Create Animated Maps

November 8th, 2018 by ClickSchooling Leave a reply »

 

It’s Thursday, November 8, 2018, and time for Social Sciences at ClickSchooling!

 

Recommended Website:

Animaps

(www.animaps.com/#!home)

Age Range: 12-18 (Grades 7-12, with parental supervision)

 

Create fun and interesting animated maps with this site that “extends the MyMaps feature of Google Maps by letting you create maps with markers that move, images and text that pop up on cue, and lines and shapes that change over time.”

When arriving at today’s link, read over the information, check out some example animated maps, and, to get a good understanding of how to use Animaps, be sure to watch the “Basics Tutorial.” You can check out more maps that others have created under the “Most viewed” and “Latest maps” sections, however, as this is a public access site, be sure to review a map prior to allowing your children to do so to ensure they are suitable for your family. 

To create a map, visitors must either create a free Animaps account or log in using their Facebook account. This will provide a place to easily keep track of the maps you have created. Along with the ability to add multiple route markers for specific times, you can add text, images, icons, and more to your map. A fun feature is the ability to select a mode of transportation and change them along your route so that once your map is created, when you play it back, you can watch it travel your route. You can even share your maps or embed them into a web page if you have one.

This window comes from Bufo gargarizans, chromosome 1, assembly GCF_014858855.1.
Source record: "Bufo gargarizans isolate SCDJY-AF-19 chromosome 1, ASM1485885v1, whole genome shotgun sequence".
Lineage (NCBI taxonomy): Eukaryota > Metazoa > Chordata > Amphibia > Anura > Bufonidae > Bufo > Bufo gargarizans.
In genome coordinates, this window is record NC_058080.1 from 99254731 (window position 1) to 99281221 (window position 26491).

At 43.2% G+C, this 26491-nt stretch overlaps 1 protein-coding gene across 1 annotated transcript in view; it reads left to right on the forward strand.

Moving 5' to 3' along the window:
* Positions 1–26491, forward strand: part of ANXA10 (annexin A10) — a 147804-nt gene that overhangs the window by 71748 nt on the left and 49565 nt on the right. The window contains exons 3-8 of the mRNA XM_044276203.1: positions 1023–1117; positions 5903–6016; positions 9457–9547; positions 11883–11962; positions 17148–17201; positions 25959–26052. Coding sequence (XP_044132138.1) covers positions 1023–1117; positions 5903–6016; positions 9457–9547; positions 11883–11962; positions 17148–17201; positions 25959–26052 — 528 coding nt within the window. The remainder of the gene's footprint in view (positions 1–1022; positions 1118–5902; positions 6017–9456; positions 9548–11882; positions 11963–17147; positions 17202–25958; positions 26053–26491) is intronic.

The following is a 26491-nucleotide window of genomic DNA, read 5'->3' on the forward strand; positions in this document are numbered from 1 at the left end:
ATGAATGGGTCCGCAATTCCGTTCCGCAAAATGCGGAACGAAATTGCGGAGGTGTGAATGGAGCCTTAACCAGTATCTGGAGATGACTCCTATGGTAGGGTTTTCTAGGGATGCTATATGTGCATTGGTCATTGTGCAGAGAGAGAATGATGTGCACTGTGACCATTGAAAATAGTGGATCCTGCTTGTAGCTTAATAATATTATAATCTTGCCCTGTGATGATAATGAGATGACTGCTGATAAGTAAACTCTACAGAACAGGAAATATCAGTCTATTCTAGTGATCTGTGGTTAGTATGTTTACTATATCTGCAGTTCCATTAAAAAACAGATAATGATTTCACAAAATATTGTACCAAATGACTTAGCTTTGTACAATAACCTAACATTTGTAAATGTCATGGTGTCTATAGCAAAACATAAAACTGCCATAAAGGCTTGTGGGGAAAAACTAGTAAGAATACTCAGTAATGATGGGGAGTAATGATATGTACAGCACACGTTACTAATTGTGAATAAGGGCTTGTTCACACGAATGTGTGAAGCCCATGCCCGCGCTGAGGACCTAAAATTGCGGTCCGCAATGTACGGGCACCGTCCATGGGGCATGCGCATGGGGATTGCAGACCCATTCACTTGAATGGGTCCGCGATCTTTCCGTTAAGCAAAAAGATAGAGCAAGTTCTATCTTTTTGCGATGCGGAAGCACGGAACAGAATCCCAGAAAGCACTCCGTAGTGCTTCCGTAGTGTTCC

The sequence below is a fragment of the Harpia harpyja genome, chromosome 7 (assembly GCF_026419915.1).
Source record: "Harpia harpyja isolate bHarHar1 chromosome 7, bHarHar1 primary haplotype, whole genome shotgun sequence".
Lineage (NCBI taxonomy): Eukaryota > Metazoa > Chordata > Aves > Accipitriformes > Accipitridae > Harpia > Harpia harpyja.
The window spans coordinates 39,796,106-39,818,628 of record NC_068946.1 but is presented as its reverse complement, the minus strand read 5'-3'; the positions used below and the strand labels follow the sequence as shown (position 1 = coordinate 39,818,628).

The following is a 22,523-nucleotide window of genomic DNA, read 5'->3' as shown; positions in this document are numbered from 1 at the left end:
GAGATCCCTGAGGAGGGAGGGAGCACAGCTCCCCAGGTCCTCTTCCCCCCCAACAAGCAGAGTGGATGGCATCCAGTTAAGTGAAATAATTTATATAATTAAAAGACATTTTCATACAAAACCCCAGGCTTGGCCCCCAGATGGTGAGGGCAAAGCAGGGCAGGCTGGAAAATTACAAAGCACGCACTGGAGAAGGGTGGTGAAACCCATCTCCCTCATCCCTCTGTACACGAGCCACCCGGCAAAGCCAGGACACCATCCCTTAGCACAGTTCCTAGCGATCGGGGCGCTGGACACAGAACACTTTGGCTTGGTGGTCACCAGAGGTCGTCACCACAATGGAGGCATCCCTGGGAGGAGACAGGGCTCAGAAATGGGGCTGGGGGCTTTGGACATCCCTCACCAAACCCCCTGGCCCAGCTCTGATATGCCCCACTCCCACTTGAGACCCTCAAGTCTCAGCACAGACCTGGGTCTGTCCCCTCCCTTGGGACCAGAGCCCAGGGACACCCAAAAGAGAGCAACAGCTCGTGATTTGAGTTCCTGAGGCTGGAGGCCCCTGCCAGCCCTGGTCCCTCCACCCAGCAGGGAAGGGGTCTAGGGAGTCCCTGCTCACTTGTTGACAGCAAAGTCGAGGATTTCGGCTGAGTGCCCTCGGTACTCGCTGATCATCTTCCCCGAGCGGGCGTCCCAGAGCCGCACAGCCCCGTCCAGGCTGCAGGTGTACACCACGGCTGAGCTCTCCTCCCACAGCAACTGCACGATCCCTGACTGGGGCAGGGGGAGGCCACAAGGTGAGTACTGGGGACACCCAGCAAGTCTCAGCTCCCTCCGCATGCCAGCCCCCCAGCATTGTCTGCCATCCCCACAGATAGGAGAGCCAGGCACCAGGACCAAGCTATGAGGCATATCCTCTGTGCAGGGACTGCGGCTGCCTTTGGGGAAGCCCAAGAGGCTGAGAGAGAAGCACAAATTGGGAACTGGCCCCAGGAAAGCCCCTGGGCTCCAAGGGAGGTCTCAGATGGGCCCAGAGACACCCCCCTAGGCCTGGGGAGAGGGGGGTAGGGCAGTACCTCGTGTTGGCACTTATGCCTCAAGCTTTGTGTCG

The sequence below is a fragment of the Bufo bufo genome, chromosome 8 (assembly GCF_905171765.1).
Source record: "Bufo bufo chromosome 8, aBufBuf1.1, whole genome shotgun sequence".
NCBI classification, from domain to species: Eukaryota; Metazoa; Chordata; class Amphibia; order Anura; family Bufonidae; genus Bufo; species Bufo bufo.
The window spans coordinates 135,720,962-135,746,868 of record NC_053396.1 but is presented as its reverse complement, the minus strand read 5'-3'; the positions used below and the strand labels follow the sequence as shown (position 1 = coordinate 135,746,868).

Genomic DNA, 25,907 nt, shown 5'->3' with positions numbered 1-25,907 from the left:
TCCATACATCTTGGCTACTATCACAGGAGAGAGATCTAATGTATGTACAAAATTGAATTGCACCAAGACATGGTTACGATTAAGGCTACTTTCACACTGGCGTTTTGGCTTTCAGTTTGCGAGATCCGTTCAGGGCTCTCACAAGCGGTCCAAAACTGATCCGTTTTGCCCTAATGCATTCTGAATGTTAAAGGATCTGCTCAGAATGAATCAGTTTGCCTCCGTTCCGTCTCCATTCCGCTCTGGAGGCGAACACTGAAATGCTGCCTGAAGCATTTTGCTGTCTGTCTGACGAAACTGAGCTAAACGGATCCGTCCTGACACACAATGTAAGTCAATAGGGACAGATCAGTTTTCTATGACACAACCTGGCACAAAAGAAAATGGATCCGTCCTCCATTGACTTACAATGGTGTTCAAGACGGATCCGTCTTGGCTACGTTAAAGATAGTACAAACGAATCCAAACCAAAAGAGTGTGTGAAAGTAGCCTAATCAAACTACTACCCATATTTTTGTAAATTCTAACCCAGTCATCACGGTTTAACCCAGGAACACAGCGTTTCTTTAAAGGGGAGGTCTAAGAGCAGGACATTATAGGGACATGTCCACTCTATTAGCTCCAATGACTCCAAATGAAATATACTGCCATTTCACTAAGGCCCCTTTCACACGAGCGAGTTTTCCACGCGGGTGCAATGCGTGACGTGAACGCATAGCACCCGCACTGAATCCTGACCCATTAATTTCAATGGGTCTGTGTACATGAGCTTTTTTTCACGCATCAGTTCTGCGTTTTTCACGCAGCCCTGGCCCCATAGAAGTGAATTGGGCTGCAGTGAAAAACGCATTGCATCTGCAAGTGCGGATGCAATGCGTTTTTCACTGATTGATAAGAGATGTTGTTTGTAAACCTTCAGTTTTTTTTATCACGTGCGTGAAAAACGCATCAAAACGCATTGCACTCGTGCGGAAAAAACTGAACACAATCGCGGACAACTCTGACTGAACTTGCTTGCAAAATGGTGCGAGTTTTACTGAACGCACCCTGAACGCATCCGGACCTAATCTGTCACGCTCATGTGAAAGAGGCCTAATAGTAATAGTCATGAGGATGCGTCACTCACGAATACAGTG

While learning and creating new maps may take some time, the creative educational uses will make it worth the effort. This tool could not only be used to teach geography, but also used for other subjects. Some ideas for maps we came up with include: 

  • Create map history timelines showing where and when events took place.
  • Show the journeys of the explorers.
  • Plan out dream vacation trips and include travel cost information and points of interest to visit.
  • During an election, plot out the route of a candidate’s state visits.
  • Create a “book report” indicating settings or destinations from the story. (Around the World in 80 Days comes to mind as a perfect choice.)
  • Have foreign language students show locations where the language is spoken.

Map creation is limited only by the visitor’s imagination.

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